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Five Women Breaking Barriers in Tech

By Samantha Schartman-Cycyk

When we announced Dr. Andrea Goldsmith as the 2020 Marconi Fellow, she made history. How? Goldsmith is the first woman in Marconi Society history to be honored with the Marconi Prize for both her contributions to wireless networking and her leadership in changing the face of engineering to make it a more diverse and inclusive field.

While the number of women in tech has increased a bit, women still face implicit bias and harassment that limits their willingness to work in the field and the recognition they get for their accomplishments. Fewer than 20% of engineers are women and a tiny percentage are of people of color. Sadly, 40% of women with engineering degrees either never enter the field or leave it after they have started.

The Marconi Society is helping to change this.

Andrea Goldsmith made history when she was named the 2020 Marconi Fellow, and was also just appointed Dean of the School of Engineering and Applied Science at Princeton University. But Andrea has been shattering silicon ceilings and blazing trails for women in tech for years as an academic, an entrepreneur and a fierce champion of diversity. Her technical achievements have given us the high performing cellular and WiFi networks that we take for granted each day. Thanks to Andrea, the Institute of Electrical and Electronics Engineers (IEEE) has a formal diversity statement and women are beginning to be recognized with major medals and awards. 

We are indeed surrounded by women who are breaking gender stereotypes and redefining the culture of tech and digital inclusion — and creating a more equitable future for everyone. 

Here are four more inspiring ceiling-breakers who are at the intersection of technology and digital inclusion. We’re thrilled to lift up their courage and their work.

Doreen Bogdan-Martin

In her role as Director of the Telecommunication Development Bureau of the International Telecommunication Union, Doreen Bogdan-Martin focuses on fostering international cooperation to deliver communications to developing countries. Doreen leads digital initiatives to ensure #ConnectivityForAll. 

Not only is she doing amazing work, but she’s the first woman to hold that position, and the first woman to hold elected office overall, in the organization’s 153 year history – the oldest global international organization in the world. Doreen has advised governments from around the world on policy and regulatory issues, and is a regular presenter at high-level international forums and summits.

We are inspired by Doreen since she is the first woman to head an international organization that has been around since the mid-1800’s. Her remit regarding digital inclusion and bridging the connected world with the developing world will change economies, livelihoods and societies.

Radia Perlman

 Radia Perlman, a.k.a. the “Mother of the Internet,” is known for her crucial contributions to the heart of the Internet, making it the stable and scalable network that is getting us through this global pandemic. She was one of earliest women in tech, breaking barriers without even the small cohort of support that women count on today. Not only did she develop critical new technology, she influenced global standard setting to leverage her innovations throughout the Internet.

Currently a Fellow at Dell EMC, Radia holds over 100 patents, has taught at the University of Washington, Harvard University and MIT, and has keynoted at major tech events all over the world.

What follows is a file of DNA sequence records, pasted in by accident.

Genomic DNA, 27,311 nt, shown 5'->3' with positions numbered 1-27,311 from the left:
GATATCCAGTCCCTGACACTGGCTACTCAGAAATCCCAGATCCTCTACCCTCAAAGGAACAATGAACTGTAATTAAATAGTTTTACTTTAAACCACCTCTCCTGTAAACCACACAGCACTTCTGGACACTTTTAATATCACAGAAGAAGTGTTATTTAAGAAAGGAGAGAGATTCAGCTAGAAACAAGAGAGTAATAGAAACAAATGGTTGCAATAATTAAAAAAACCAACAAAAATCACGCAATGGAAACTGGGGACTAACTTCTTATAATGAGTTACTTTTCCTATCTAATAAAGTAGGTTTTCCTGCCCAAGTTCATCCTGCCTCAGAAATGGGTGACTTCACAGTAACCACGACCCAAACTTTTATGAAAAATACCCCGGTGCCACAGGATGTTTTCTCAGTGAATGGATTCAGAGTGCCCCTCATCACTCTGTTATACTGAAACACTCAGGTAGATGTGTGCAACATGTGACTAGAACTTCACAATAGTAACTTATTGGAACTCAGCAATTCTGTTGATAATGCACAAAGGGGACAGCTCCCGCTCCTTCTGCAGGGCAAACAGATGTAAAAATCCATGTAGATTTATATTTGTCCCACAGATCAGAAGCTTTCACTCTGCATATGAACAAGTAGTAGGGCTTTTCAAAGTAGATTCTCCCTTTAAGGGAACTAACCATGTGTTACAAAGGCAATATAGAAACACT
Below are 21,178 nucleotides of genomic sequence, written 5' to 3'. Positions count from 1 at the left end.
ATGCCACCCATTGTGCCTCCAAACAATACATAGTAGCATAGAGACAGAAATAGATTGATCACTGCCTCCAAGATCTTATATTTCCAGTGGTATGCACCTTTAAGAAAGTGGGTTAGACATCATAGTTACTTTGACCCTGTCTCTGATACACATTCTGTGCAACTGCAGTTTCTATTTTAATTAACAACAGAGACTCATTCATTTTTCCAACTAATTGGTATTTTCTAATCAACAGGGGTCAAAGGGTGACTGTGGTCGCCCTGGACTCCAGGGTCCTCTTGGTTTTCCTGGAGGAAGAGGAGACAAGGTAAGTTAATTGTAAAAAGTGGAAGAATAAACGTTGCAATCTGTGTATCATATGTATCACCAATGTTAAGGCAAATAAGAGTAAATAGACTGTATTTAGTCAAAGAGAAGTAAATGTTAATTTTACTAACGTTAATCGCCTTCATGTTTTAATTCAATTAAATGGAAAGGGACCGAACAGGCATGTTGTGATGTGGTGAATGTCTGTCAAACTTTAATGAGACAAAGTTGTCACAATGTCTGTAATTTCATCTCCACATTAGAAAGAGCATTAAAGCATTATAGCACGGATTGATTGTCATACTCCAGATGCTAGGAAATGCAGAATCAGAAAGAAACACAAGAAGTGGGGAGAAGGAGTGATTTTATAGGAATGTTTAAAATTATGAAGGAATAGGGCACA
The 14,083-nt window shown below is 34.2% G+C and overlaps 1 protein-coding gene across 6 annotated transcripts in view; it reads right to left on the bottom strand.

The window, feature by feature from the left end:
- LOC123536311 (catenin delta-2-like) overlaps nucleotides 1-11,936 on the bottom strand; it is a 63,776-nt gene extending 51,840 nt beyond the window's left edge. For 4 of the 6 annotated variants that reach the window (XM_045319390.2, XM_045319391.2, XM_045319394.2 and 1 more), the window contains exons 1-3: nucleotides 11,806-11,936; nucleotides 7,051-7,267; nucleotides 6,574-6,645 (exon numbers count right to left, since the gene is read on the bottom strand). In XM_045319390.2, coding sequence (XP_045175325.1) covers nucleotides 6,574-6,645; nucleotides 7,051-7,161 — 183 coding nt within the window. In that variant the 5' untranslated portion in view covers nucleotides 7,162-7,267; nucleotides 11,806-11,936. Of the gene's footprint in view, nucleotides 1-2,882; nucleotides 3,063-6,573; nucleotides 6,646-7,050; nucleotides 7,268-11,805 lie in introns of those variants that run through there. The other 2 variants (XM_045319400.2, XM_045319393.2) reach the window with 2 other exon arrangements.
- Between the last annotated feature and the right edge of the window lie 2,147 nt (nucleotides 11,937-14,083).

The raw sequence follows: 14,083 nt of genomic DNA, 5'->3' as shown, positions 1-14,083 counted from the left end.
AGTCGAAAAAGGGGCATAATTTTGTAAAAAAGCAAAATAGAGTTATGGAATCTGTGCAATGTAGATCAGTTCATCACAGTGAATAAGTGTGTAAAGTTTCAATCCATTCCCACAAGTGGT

What inspires us the most about Radia is that she worked in tech….before women worked in tech! While many of the other women on this list have female peers, Radia led the way first.

Angela Siefer

 Angela Siefer, Founder and Executive Director of the National Digital Inclusion Alliance, ensures a unified voice for US digital inclusion policies and programs, including broadband access, devices and digital literacy. The consummate advocate for bringing the opportunities of technology to the underserved, Siefer constantly finds innovative and collaborative ways to support policy makers, practitioners and consumers. 

Over the past 20 years, Angela has physically set up computer labs in underserved areas, managed broadband conferences, conducted research, managed digital inclusion programs, assisted with the Department of Commerce’s Broadband Adoption Toolkit, testified before a U.S. Senate Sub-Committee, and more. 

We are inspired by her passion, her data-driven strategies for change and her willingness to do the difficult, hands-on work of digital inclusion. When just over 50% of households with incomes of under $30,000 have access to broadband Internet, Angela is fighting for a basic human right. 

Padmasree Warrior

Currently a board member at Microsoft and Spotify, Padmasree Warrior is a trailblazer in the tech industry – the former CEO of NIO US and Chief Technology Officer at both Motorola and Cisco Systems. Her legacy is one of growth and innovation, leading Cisco’s strategy of growth through acquisition 

A tireless advocate for women in technology, Padmashree is an inspirational and recognized leader – she has been named by Fortune Magazine as a rising star on its Most Powerful Women list, has been listed as the 71st most powerful woman in the world and was featured in Forbes’ “America’s Top 50 Women In Tech.” 

What inspires us about Padmashree is her commitment to lifting up women in technology and creating diversity in the field. As a leader who has succeeded in every setting from startup to multi-billion dollar corporation, Padmashree knows how it’s done.